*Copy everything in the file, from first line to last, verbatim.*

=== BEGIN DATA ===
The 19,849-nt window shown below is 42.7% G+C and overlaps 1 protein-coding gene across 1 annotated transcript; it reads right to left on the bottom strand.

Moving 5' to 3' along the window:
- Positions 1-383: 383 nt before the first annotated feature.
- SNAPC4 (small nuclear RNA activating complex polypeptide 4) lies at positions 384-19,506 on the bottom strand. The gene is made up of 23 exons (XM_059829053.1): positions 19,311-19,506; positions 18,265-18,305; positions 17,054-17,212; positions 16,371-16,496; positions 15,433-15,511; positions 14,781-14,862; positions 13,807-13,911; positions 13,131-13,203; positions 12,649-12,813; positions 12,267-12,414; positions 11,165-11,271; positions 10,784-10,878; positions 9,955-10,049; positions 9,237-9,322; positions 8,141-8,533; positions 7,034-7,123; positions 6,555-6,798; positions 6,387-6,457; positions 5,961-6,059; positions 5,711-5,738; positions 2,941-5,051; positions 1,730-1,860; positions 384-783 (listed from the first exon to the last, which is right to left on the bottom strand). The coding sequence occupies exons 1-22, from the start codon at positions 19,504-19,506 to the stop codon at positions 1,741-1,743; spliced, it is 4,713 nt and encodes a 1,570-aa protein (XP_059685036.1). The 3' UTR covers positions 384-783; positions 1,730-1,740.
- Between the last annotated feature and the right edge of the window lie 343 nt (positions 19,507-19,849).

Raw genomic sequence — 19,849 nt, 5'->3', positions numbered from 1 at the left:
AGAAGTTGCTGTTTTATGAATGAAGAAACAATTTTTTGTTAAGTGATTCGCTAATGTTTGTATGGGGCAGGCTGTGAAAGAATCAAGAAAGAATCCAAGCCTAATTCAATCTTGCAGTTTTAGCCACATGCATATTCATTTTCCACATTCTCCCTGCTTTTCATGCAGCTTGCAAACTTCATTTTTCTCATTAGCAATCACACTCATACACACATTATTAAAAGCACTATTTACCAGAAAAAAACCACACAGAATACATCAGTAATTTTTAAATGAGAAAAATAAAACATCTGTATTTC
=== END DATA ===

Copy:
The 19,849-nt window shown below is 42.7% G+C and overlaps 1 protein-coding gene across 1 annotated transcript; it reads right to left on the bottom strand.

Moving 5' to 3' along the window:
- Positions 1-383: 383 nt before the first annotated feature.
- SNAPC4 (small nuclear RNA activating complex polypeptide 4) lies at positions 384-19,506 on the bottom strand. The gene is made up of 23 exons (XM_059829053.1): positions 19,311-19,506; positions 18,265-18,305; positions 17,054-17,212; positions 16,371-16,496; positions 15,433-15,511; positions 14,781-14,862; positions 13,807-13,911; positions 13,131-13,203; positions 12,649-12,813; positions 12,267-12,414; positions 11,165-11,271; positions 10,784-10,878; positions 9,955-10,049; positions 9,237-9,322; positions 8,141-8,533; positions 7,034-7,123; positions 6,555-6,798; positions 6,387-6,457; positions 5,961-6,059; positions 5,711-5,738; positions 2,941-5,051; positions 1,730-1,860; positions 384-783 (listed from the first exon to the last, which is right to left on the bottom strand). The coding sequence occupies exons 1-22, from the start codon at positions 19,504-19,506 to the stop codon at positions 1,741-1,743; spliced, it is 4,713 nt and encodes a 1,570-aa protein (XP_059685036.1). The 3' UTR covers positions 384-783; positions 1,730-1,740.
- Between the last annotated feature and the right edge of the window lie 343 nt (positions 19,507-19,849).

Raw genomic sequence — 19,849 nt, 5'->3', positions numbered from 1 at the left:
AGAAGTTGCTGTTTTATGAATGAAGAAACAATTTTTTGTTAAGTGATTCGCTAATGTTTGTATGGGGCAGGCTGTGAAAGAATCAAGAAAGAATCCAAGCCTAATTCAATCTTGCAGTTTTAGCCACATGCATATTCATTTTCCACATTCTCCCTGCTTTTCATGCAGCTTGCAAACTTCATTTTTCTCATTAGCAATCACACTCATACACACATTATTAAAAGCACTATTTACCAGAAAAAAACCACACAGAATACATCAGTAATTTTTAAATGAGAAAAATAAAACATCTGTATTTC